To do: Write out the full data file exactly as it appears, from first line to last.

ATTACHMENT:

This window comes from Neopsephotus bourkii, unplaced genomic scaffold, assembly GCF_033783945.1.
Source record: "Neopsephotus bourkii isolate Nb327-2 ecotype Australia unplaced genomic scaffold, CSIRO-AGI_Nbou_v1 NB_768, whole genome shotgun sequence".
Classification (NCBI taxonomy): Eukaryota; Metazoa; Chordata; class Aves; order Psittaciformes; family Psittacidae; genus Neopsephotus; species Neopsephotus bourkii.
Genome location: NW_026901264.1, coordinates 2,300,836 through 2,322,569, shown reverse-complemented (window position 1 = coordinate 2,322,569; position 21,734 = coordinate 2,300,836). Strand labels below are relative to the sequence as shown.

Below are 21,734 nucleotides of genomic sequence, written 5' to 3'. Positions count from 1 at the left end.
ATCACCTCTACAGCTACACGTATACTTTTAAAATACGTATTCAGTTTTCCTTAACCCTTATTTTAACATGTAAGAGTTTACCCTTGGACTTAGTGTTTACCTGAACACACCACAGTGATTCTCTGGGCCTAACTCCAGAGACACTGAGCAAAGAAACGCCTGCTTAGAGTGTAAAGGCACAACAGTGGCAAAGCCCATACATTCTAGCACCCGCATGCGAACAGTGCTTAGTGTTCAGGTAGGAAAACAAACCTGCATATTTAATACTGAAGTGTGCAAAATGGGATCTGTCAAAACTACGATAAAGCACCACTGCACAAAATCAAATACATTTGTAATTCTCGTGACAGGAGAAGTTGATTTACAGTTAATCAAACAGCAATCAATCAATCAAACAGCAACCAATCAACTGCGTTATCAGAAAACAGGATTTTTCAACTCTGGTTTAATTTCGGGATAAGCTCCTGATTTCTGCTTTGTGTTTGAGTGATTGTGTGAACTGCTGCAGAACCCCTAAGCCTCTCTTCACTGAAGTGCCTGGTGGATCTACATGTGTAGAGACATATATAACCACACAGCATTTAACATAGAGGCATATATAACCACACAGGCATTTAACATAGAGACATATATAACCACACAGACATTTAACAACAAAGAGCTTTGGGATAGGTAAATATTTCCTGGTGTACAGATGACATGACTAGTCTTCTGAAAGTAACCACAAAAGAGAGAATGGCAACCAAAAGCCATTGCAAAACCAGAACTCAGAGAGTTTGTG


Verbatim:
This window comes from Neopsephotus bourkii, unplaced genomic scaffold, assembly GCF_033783945.1.
Source record: "Neopsephotus bourkii isolate Nb327-2 ecotype Australia unplaced genomic scaffold, CSIRO-AGI_Nbou_v1 NB_768, whole genome shotgun sequence".
Classification (NCBI taxonomy): Eukaryota; Metazoa; Chordata; class Aves; order Psittaciformes; family Psittacidae; genus Neopsephotus; species Neopsephotus bourkii.
Genome location: NW_026901264.1, coordinates 2,300,836 through 2,322,569, shown reverse-complemented (window position 1 = coordinate 2,322,569; position 21,734 = coordinate 2,300,836). Strand labels below are relative to the sequence as shown.

Below are 21,734 nucleotides of genomic sequence, written 5' to 3'. Positions count from 1 at the left end.
ATCACCTCTACAGCTACACGTATACTTTTAAAATACGTATTCAGTTTTCCTTAACCCTTATTTTAACATGTAAGAGTTTACCCTTGGACTTAGTGTTTACCTGAACACACCACAGTGATTCTCTGGGCCTAACTCCAGAGACACTGAGCAAAGAAACGCCTGCTTAGAGTGTAAAGGCACAACAGTGGCAAAGCCCATACATTCTAGCACCCGCATGCGAACAGTGCTTAGTGTTCAGGTAGGAAAACAAACCTGCATATTTAATACTGAAGTGTGCAAAATGGGATCTGTCAAAACTACGATAAAGCACCACTGCACAAAATCAAATACATTTGTAATTCTCGTGACAGGAGAAGTTGATTTACAGTTAATCAAACAGCAATCAATCAATCAAACAGCAACCAATCAACTGCGTTATCAGAAAACAGGATTTTTCAACTCTGGTTTAATTTCGGGATAAGCTCCTGATTTCTGCTTTGTGTTTGAGTGATTGTGTGAACTGCTGCAGAACCCCTAAGCCTCTCTTCACTGAAGTGCCTGGTGGATCTACATGTGTAGAGACATATATAACCACACAGCATTTAACATAGAGGCATATATAACCACACAGGCATTTAACATAGAGACATATATAACCACACAGACATTTAACAACAAAGAGCTTTGGGATAGGTAAATATTTCCTGGTGTACAGATGACATGACTAGTCTTCTGAAAGTAACCACAAAAGAGAGAATGGCAACCAAAAGCCATTGCAAAACCAGAACTCAGAGAGTTTGTG